Thursday, June 19, 2014

Undocumented Children--A Christian Response

Photo by Katie Martinez
 When I see problems as huge as the ones faced by the young undocumented children coming into this country without the care or supervision of their parents, my first response is anger directed toward the system that created such a dangerous situation.

My second thought is that the government, which promoted these policies must change them

Both of those responses leave me frustrated and overwhelmed because I want to make a difference but feel helpless. The problems are too big, and I am too small. That's when it helps to sit back and remember who I am.

I may be impotent, but Jesus Christ transformed my life and He created the universe. Rather than expecting the government to right the wrongs, I need to look to Jesus, the Cross, and the Holy Spirit to help me take on our Creator's perspective. That means keeping the big picture in mind without any denial. Unless Christians really step it up by getting involved, the reality of this situation has consequences that will last for generations--not only for our country, but for the individual children involved. An article from the American Psychological Association has this to say about why we must be concerned about these kids:

 "We should care because their opportunities and potential for success are frequently limited, but more importantly, the discrimination, isolation and fear that they go through should not be experienced by any child or adolescent in our society. We should care because the discrimination, isolation,and fear that undocumented youth go through should not be experienced by any child or adolescent in our society [sic]. These children have limited opportunities and potential for success. Many of these youth drop out of school and become disaffected, continuing the cycle of poverty."

The APA is defining the obstacles for children who came here with their parents. They even exist among those kids who work hard and excel, yet continue to live in uncertainty and fear for the future.


No matter how well-meaning, there's no society on the planet that can support an unlimited influx of children and provide them with everything they need for success. No nation I'm aware of even does that for the children born in their own country. In the U.S. our foster care system is saturated with kids who desperately need a forever family that genuinely cares for their needs and raises them to be successful. Rather many kids are often so abused and misunderstood they leave home to live on the streets.

So what chance do those have who are coming into this country without parents to guide, nurture, and support them. Increasingly we must be concerned about their potential victimization. Maybe that was a possibility in the countries they came from, but at least there, they had their families. Here most of them will have no protectors, no one who cares, especially once they age out of the system and those who are 17 are already on the brink of that. Gangs can easily enlist boys by giving them a sense of family. In an oversexualized culture, the girls can easily become a commodity to be sold.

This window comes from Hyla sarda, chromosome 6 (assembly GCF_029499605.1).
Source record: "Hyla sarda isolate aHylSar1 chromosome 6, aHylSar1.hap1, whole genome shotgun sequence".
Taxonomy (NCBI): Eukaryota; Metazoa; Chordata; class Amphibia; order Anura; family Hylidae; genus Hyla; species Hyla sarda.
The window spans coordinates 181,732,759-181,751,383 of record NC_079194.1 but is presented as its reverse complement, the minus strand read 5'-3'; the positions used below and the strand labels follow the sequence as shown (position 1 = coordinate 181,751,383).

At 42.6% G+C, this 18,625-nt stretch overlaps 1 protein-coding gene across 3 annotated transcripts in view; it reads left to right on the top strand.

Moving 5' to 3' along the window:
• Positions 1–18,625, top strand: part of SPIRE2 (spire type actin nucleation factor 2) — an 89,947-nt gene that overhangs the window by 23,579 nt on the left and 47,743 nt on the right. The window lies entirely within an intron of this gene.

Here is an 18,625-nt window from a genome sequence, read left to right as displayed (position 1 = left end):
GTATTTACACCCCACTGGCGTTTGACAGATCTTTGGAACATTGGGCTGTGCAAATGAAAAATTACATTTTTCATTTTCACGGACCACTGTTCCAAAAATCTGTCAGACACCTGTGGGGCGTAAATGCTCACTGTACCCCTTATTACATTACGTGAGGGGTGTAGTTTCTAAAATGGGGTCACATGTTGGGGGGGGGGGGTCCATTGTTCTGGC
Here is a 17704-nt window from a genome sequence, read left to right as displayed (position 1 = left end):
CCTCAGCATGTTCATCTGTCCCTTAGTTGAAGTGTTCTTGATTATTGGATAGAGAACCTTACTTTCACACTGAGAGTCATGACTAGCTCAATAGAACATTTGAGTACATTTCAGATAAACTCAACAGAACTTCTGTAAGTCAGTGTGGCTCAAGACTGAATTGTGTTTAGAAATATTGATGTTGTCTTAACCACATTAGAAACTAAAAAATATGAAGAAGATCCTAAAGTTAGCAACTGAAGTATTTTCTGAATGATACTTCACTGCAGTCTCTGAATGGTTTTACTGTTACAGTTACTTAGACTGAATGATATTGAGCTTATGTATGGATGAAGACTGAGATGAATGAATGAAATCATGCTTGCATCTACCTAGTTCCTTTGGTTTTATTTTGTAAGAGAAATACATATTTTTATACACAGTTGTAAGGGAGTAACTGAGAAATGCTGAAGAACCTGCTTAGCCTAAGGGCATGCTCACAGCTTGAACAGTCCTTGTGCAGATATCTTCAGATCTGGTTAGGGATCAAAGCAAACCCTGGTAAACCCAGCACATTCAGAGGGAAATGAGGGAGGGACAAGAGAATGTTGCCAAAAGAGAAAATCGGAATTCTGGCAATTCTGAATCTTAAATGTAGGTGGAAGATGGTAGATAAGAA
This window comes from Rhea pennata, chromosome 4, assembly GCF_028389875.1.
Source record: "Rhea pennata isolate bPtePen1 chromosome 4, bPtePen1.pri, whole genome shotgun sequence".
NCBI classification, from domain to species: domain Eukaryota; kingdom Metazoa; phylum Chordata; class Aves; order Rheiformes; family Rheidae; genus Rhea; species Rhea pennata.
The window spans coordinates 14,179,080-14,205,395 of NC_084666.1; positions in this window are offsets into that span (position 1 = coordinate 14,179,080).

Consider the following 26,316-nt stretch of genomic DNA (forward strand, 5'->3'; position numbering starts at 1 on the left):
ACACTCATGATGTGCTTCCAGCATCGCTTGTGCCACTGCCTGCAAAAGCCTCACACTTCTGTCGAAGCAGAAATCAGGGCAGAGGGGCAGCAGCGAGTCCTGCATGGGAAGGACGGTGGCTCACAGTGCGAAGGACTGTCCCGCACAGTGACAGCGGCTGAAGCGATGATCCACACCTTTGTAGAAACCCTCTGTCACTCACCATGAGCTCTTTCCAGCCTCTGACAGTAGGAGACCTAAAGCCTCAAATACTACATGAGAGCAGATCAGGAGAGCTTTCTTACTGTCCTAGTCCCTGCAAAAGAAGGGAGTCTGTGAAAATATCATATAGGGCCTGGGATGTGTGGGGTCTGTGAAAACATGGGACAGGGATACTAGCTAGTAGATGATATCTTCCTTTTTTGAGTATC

If I see the image of God in my neighbors--and these kids are our neighbors--I must care about their well-being. The thought of that is huge; their needs are so BIG. But so is our God. And, He calls us to love, even our enemies. And these are not our enemies; they are children. If they'd been born here, they might have gone to summer camp and sat in that huge pink chair sharing secrets and giggling about silly things. Instead they might be housed in a summer camp but only until the legitimate residents come. Then these children will be transported to less desirable, sometimes even deplorable conditions. If I were one of them, that scenario alone would make me angry and all the more vulnerable to gang members and traffickers.

Compassion stirs as I try to put myself in the sandals of one of these children. Believers who see with Christ's eyes will find ways to help. We can start with prayer to open doors for faith-based groups to have access to these children. We can pray for their guards and the federal employees that God will give them opportunities to spread a message of hope about how these children are precious, loved beyond measure, and have a Heavenly Father far bigger than their circumstances. And we can pray that as government is increasingly overwhelmed that they will turn to the faith-based community as the counties in So. California have with abolitionist efforts.

That brings to mind what may be a good place to start--with freedom bags such as those distributed to modern-day slaves who are rescued by the police. (Yes, they are considered victims to rescue.) Put together by Traffick Free Pomona (TFP), freedom bags effectively show the disenfranchised and everyone in the community--from the service clubs to city hall to the schools and beyond--that Christians care. Including a Bible offers the young recipient the comfort and hope of God's Word. These bags have been such a practical help that TFP has been asked to supply them in Riverside, San Bernardino, and LA counties. Sometimes they need dozens at a time.

There are as many ways to help with this situation as there are professions. God has a way of turning the world's problems into His opportunities. That's why Transform LA/Transform USA/Transform World calls the body of Christ to personal transformation through Jesus. So that whatever sphere they are working in--be it social workers, healthcare workers, cafeteria workers, security guards or something else--that they will be able to share the Good News of Jesus. Hope comes as Christians show those who are unwanted anywhere else that they matter, they have a purpose, and they can make a difference in the world--whether it's in Central America, or in the U.S.

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